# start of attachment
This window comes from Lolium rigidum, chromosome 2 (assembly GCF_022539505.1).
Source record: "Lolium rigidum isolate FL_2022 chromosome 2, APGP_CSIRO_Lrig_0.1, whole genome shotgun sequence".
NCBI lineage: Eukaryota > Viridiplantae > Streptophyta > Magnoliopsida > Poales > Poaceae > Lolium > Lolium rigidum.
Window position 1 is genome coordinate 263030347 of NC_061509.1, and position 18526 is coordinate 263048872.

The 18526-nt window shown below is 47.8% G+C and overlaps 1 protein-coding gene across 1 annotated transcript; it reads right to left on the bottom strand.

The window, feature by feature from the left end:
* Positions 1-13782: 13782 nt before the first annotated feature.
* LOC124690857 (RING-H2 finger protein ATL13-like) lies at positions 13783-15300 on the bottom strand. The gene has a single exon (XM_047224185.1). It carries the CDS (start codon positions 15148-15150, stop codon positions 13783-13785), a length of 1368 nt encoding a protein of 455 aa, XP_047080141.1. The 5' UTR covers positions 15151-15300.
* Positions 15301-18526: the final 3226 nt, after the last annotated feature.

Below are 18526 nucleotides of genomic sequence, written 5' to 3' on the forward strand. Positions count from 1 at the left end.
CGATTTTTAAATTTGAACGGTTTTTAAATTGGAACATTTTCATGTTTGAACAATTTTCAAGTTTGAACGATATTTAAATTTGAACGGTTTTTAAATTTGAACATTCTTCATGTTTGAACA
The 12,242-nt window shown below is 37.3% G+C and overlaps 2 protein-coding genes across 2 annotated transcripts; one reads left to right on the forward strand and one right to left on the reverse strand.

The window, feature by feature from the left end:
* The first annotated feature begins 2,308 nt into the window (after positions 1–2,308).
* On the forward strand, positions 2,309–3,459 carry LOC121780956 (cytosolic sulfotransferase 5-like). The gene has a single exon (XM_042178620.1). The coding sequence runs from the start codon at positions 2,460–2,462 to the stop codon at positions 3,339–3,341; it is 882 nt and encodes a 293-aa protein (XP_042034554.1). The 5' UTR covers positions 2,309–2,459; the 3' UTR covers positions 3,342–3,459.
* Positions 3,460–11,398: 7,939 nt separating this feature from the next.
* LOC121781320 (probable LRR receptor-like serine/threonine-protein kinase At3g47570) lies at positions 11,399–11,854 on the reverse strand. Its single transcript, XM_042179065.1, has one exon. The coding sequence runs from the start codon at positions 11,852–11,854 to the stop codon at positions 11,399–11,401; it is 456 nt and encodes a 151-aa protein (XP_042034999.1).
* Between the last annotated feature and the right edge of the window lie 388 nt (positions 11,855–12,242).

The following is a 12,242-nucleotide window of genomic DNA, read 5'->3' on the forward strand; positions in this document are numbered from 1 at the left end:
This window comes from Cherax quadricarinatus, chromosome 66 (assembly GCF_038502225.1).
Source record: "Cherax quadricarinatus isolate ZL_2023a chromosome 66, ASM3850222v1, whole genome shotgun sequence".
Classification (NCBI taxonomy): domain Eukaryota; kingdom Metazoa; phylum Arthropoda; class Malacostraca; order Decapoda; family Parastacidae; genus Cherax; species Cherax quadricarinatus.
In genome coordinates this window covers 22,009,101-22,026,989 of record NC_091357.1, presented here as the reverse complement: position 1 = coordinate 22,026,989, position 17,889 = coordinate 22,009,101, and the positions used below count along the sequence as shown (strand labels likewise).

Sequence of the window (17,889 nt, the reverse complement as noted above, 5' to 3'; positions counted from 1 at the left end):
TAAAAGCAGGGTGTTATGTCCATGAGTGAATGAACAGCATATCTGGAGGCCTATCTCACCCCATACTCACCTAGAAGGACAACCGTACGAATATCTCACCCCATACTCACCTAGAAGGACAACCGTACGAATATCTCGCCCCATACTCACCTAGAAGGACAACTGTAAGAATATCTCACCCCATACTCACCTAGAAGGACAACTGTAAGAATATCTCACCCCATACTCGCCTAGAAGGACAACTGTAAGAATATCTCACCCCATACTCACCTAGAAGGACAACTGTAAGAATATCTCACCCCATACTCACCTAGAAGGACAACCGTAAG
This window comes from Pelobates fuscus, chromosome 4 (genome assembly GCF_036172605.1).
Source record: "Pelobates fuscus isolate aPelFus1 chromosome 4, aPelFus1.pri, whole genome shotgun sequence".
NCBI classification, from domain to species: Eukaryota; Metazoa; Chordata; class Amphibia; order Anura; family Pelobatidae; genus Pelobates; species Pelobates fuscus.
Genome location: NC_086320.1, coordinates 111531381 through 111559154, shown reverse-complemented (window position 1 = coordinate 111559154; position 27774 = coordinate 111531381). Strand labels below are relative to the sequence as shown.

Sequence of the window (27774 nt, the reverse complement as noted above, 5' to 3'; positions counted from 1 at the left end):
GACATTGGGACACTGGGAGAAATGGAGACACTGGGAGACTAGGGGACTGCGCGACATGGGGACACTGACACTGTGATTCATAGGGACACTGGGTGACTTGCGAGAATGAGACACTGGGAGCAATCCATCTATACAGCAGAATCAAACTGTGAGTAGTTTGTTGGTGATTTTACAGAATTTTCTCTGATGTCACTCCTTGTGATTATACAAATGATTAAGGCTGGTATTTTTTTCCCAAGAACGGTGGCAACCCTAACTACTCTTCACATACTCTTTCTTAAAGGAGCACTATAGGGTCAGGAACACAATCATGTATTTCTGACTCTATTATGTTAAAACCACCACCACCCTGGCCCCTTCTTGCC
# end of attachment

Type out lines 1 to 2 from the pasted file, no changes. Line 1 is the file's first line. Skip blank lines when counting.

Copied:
This window comes from Lolium rigidum, chromosome 2 (assembly GCF_022539505.1).
Source record: "Lolium rigidum isolate FL_2022 chromosome 2, APGP_CSIRO_Lrig_0.1, whole genome shotgun sequence".